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Revenge porn: Pennsylvania Sen. Judy Schwank proposes law against it

By 69 News, follow: @69news, news@wfmz.com
Published On: Dec 11 2013 12:07:22 PM CST
Updated On: Dec 11 2013 04:58:33 PM CST

Pennsylvania Sen. Judy Schwank has introduced legislation that would make online posting of naked or sexually explicit images of former intimate partners, often referred to as "revenge porn," a crime in Pennsylvania.

HARRISBURG, Pa. -

Pennsylvania Sen. Judy Schwank introduced Wednesday legislation that would make online posting of naked or sexually explicit images of former intimate partners, often referred to as "revenge porn," a crime in Pennsylvania.

The bill would make the offense a third-degree felony if the victim is a minor, carrying a penalty of up to seven years in prison. 

Otherwise, the crime would be a second-degree misdemeanor and carry a penalty of up to two years in prison. Fines could also be imposed.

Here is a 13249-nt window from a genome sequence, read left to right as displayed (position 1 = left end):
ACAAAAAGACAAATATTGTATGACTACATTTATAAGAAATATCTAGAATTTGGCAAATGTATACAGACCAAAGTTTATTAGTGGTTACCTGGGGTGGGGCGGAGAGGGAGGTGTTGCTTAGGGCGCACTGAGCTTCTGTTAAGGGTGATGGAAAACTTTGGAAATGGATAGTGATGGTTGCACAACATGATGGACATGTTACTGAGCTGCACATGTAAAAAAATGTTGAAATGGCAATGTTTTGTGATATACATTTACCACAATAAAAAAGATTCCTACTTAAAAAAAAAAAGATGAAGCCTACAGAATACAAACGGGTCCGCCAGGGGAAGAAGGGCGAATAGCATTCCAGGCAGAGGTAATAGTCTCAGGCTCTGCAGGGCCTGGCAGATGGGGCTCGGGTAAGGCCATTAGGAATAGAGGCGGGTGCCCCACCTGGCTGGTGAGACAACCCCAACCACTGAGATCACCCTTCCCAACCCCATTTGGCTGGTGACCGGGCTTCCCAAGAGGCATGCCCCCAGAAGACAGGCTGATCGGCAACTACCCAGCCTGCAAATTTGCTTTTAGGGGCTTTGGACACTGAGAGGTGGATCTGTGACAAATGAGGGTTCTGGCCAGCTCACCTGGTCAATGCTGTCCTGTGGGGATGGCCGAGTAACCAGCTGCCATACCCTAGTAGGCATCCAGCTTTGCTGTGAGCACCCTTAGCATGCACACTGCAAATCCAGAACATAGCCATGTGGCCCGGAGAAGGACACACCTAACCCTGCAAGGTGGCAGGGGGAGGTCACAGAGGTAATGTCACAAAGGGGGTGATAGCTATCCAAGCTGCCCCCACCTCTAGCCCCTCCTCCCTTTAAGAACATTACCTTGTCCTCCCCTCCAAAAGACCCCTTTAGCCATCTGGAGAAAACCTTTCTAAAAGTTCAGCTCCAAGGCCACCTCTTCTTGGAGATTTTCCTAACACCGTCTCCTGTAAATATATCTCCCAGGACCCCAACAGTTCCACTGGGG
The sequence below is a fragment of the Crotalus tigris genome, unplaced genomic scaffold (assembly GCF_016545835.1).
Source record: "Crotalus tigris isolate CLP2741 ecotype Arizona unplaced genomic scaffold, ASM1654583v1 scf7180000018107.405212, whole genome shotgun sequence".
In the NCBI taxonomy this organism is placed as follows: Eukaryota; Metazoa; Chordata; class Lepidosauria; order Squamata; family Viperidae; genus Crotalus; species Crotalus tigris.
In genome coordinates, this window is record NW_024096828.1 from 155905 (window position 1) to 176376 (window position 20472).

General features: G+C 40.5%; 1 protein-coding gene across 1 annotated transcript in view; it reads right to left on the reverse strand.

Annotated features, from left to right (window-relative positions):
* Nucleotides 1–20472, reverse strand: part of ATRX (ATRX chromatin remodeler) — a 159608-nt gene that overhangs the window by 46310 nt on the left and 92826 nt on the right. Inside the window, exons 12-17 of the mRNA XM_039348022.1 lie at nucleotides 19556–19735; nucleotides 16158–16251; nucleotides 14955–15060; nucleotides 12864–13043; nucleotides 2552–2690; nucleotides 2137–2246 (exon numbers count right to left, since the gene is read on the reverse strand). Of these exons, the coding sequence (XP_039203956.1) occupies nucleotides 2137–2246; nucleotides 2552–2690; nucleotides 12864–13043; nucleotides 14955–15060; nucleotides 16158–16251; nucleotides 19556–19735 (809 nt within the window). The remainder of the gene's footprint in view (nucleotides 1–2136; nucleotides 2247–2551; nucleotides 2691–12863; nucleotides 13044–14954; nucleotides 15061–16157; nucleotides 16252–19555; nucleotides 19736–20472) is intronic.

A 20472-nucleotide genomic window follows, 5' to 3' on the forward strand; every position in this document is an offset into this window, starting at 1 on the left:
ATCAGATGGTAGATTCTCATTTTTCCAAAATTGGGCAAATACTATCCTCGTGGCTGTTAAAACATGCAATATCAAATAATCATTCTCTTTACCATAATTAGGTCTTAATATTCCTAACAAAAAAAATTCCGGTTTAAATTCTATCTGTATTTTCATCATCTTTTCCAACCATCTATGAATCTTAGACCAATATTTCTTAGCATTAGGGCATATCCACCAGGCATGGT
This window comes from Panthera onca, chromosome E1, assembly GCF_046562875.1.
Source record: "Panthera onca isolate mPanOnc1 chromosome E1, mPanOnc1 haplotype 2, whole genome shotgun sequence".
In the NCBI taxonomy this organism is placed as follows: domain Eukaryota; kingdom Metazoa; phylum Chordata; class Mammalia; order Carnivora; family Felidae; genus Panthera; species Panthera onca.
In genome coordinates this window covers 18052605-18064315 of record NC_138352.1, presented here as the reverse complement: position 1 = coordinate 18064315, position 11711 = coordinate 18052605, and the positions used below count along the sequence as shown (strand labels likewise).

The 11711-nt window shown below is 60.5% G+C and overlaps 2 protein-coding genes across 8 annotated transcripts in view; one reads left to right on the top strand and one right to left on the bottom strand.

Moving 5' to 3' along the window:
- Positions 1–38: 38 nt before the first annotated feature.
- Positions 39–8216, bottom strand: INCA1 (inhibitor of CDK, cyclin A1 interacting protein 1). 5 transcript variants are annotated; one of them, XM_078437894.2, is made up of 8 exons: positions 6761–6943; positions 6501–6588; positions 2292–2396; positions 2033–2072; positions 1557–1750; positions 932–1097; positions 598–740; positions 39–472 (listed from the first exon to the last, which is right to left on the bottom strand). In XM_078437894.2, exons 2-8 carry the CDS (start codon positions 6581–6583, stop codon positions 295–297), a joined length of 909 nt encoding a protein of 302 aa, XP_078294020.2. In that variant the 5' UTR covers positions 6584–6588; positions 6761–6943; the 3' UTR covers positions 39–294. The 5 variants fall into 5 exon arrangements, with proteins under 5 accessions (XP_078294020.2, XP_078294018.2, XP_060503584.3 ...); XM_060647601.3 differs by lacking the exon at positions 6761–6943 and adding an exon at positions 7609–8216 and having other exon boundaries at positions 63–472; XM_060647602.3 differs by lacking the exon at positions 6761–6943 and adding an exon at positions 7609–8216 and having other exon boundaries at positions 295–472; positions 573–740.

"This is a growing problem around the country that has caused serious problems for its victims," said Schwank, a Berks County Democrat. "We need to stop it, and to do that, we need to make sure Pennsylvania officials have the tools to prosecute it."

So far, California and New Jersey are the only other states to have adopted laws making it a crime, although they take significantly different approaches, Schwank said. 

A number of other states, including New York and Delaware, also are in the process of considering laws.

Under Schwank’s proposal, a person would break the law by revealing a picture or video of an intimate partner to a third party for no legitimate purpose and with the intent to harass, annoy or alarm the person depicted. The picture or video, Schwank said, must be of a person who is nude or engaged in a sexual act.

"This is a new form of abuse. It can hurt the victims and their families, and it can even affect their employers," said Schwank, adding that it would not be a crime if the depicted person consents to the release of the photo or video.

Schwank said her proposal has the support of the Pennsylvania District Attorney Association, the Pennsylvania Coalition Against Domestic Violence and the Pennsylvania Coalition Against Rape, which played a role in its development.

The Pennsylvania chapter of the ACLU also worked with Schwank and is neutral on the bill, agreeing that it does not present First Amendment issues that have troubled other states’ proposals, she said.